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New Standard Contractual Clauses: 2022 deadline, what do you need to do?

2 min read
Anushree Gupta
Corporate Counsel Conga
Woman working on laptop

Companies processing cross-border data transfers from the European Union (EU) / European Economic Area (EEA) to third countries must update existing contracts to reflect the new Standard Contractual Clauses (SCCs) issued by the European Commission on 4 June 2021. This stems from the decision issued by the Court of Justice of the European Union (CJEU) in July 2020 which impacts how companies transfer personal data outside the EU/EEA.

This decision is often referred to as ‘Schrems II’; it requires businesses to carry out country and transfer risk assessments before transferring data from the EU/EEA to countries which are not deemed ‘adequate’, i.e. do not offer an adequate level of protection under the General Data Protection Regulation (GDPR).

SCCs: an explanation

SCCs are model contract clauses that are pre-approved by the European Commission for use in contracts. SCCs were updated in light of the GDPR obligations around data protection and data transfers outside the EU/EEA.

Contract wording for SCCs can be accessed from the European Commission’s site.

How Schrems II fits in

Schrems II is the judgement that obligates companies to undertake country assessments when relying on SCCs to be compliant with international data transfer regulation. It is named after a case, centered around privacy, brought by Maximilian Schrems.

What has changed?

SCCs provide wording for inclusion in contracts to keep them compliant when it comes to data transfers outside the EU/EEA. In June 2021, these were updated by the European Commission. As a result, contracts that include SCCs must be updated.

The deadlines

New contracts have had to include the updated SCCs wording from 27 September 2021.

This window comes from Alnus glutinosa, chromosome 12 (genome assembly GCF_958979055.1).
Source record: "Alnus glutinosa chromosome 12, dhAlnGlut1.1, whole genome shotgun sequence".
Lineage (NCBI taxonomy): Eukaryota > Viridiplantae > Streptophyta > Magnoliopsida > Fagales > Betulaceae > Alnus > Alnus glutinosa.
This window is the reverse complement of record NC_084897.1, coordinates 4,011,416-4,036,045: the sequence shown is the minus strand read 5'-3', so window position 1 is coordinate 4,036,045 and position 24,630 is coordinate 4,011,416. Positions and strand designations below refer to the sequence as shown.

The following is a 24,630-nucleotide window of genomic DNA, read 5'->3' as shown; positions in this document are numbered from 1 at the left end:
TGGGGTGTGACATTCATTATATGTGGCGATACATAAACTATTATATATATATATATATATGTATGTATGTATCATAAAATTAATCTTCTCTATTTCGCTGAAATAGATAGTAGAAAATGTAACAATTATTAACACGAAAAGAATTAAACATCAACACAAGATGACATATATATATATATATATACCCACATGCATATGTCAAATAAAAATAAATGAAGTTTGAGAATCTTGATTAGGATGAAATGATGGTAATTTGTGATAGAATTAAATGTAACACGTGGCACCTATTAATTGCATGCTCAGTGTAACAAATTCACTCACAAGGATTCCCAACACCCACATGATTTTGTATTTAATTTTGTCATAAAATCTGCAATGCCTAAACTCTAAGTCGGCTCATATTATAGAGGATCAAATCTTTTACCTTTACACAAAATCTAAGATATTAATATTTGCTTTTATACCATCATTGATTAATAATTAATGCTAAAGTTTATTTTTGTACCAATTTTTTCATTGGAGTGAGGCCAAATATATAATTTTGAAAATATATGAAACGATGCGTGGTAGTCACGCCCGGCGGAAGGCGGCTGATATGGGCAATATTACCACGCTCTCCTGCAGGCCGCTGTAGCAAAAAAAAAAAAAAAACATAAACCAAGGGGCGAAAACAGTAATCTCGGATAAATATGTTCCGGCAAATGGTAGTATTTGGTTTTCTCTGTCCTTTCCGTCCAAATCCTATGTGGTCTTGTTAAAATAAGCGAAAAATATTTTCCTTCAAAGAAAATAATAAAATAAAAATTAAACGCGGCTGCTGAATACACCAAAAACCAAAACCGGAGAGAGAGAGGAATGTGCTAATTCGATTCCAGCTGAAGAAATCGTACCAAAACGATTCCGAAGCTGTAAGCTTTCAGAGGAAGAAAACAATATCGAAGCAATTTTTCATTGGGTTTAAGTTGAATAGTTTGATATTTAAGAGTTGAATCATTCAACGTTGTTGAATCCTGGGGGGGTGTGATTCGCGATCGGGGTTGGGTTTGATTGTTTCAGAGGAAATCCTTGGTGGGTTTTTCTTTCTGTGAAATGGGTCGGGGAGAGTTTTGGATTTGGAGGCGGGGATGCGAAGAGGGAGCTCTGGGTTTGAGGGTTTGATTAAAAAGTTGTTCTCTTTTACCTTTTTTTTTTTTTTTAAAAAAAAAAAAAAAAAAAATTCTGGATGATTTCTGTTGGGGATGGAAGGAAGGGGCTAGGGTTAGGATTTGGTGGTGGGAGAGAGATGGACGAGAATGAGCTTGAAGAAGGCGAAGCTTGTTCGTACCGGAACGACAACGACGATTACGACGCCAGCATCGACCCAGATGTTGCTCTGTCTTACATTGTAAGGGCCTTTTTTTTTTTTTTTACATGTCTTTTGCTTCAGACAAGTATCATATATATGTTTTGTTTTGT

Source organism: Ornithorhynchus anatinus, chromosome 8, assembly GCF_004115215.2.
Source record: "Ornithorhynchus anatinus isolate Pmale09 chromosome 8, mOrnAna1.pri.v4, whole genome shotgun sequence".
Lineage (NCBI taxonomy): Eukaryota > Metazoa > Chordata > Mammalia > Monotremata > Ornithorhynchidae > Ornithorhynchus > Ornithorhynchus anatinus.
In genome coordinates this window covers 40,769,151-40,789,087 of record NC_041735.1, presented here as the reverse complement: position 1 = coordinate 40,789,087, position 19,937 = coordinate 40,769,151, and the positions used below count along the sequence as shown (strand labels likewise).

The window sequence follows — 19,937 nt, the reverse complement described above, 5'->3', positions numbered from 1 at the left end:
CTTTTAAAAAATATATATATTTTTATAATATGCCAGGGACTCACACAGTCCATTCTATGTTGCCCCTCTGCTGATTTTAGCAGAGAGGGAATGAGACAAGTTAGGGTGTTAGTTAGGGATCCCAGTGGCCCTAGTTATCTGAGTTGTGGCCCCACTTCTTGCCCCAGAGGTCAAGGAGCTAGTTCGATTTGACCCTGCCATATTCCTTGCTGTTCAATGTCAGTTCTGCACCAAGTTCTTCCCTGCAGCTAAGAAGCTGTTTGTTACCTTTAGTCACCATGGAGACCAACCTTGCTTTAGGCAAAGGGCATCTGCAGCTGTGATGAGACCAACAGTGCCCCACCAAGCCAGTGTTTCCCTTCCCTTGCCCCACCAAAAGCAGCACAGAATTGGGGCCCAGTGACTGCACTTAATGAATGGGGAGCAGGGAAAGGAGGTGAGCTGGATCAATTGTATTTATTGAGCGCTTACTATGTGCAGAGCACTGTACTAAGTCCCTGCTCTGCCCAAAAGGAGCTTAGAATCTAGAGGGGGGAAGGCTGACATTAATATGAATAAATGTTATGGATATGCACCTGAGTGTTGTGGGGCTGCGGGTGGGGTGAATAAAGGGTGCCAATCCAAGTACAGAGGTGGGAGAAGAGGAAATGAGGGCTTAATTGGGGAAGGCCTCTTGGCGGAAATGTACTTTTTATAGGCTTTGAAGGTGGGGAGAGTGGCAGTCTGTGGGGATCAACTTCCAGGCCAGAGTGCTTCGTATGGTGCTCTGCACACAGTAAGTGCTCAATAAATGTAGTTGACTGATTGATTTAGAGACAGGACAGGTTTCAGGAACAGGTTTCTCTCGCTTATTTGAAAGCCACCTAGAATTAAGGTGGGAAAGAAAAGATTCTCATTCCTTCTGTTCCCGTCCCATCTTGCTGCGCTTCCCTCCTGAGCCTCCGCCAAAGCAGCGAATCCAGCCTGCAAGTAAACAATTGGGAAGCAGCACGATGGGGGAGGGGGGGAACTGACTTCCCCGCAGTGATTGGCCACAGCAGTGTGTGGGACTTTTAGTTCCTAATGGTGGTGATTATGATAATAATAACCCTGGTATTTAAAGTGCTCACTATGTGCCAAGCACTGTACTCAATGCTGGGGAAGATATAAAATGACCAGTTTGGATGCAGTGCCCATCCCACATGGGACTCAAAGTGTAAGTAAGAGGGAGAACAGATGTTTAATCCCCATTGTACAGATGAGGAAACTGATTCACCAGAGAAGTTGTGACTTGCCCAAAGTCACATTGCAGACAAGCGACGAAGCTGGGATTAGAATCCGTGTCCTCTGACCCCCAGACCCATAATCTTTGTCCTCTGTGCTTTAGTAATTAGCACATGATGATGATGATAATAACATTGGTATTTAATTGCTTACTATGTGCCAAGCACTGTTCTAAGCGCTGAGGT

This year, existing contracts that include the previous version of the SCCs must be updated before 27 December 2022.

What you need to do

All companies impacted by the change to SCCs and the Schrems II decision must act to:

  1. Operationalize the new regulations, including a process for transfer risk assessments
  2. Remediate existing contracts to include the updated SCCs – before 27 December 2022.

Establish processes to operationalize the new regulations
To comply with the new personal data transfer regulations, companies will need a range of processes in place to, for example, understand cross-border data flows and export jurisdictions and execute transfer impact assessments. A clear and comprehensive communications and training plan will be needed to ensure the process changes are understood, implemented and become a new way of working.

This is an opportune time to assess your business processes for establishing compliant contracts going forward. End-to-end contract lifecycle management maximizes the value of every contract with tools to automate and standardize processes to lower risk and boost compliance, as well as speed up contract management tasks and improve efficiency.

Remediate existing contracts
Most businesses will have hundreds, if not thousands, of contracts. To manually identify those that need to be updated to reflect a change such as the one to SCCs would be unacceptably time-consuming. It would also be particularly error prone. Once all contracts that are impacted have been identified, the specific clauses to amend must be located. The problem is one of contract visibility and the need for an automated solution that can interrogate the contents of contracts to extract the pertinent information.

Contract intelligence technology, with artificial intelligence (AI), takes the jeopardy out of the otherwise onerous task of contract discovery and search. It extracts unstructured text from commercial agreements and organizes it into structured data for action. Add in a human review to validate data accuracy and continually train the AI functionality in order to achieve 100 percent accurate data extraction.

How Conga can help
Conga has partnered with PwC to provide you with the support and guidance to work through each phase of this change. Combining technology and consultative expertise, this partnership can support you with what you need to do to establish processes to operationalize the new regulations, establish effective and efficient contract management, and remediate existing contracts.

For further information, please review information from PwC on EU Standard Contractual Clauses: Time to get stuck into remediation and to find out how we can help, get in touch.

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